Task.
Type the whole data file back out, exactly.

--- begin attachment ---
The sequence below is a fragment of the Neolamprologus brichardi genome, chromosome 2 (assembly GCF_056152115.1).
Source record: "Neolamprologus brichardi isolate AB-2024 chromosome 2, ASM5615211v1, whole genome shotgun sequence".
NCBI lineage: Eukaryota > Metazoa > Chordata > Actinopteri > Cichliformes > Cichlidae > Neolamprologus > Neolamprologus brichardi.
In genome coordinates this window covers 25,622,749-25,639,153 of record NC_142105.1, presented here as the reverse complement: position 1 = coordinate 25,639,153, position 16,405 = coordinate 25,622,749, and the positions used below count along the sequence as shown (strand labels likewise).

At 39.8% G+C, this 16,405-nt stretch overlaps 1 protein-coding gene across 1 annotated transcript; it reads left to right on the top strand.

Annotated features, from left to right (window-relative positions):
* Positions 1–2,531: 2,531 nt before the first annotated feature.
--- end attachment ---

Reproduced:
The sequence below is a fragment of the Neolamprologus brichardi genome, chromosome 2 (assembly GCF_056152115.1).
Source record: "Neolamprologus brichardi isolate AB-2024 chromosome 2, ASM5615211v1, whole genome shotgun sequence".
NCBI lineage: Eukaryota > Metazoa > Chordata > Actinopteri > Cichliformes > Cichlidae > Neolamprologus > Neolamprologus brichardi.
In genome coordinates this window covers 25,622,749-25,639,153 of record NC_142105.1, presented here as the reverse complement: position 1 = coordinate 25,639,153, position 16,405 = coordinate 25,622,749, and the positions used below count along the sequence as shown (strand labels likewise).

At 39.8% G+C, this 16,405-nt stretch overlaps 1 protein-coding gene across 1 annotated transcript; it reads left to right on the top strand.

Annotated features, from left to right (window-relative positions):
* Positions 1–2,531: 2,531 nt before the first annotated feature.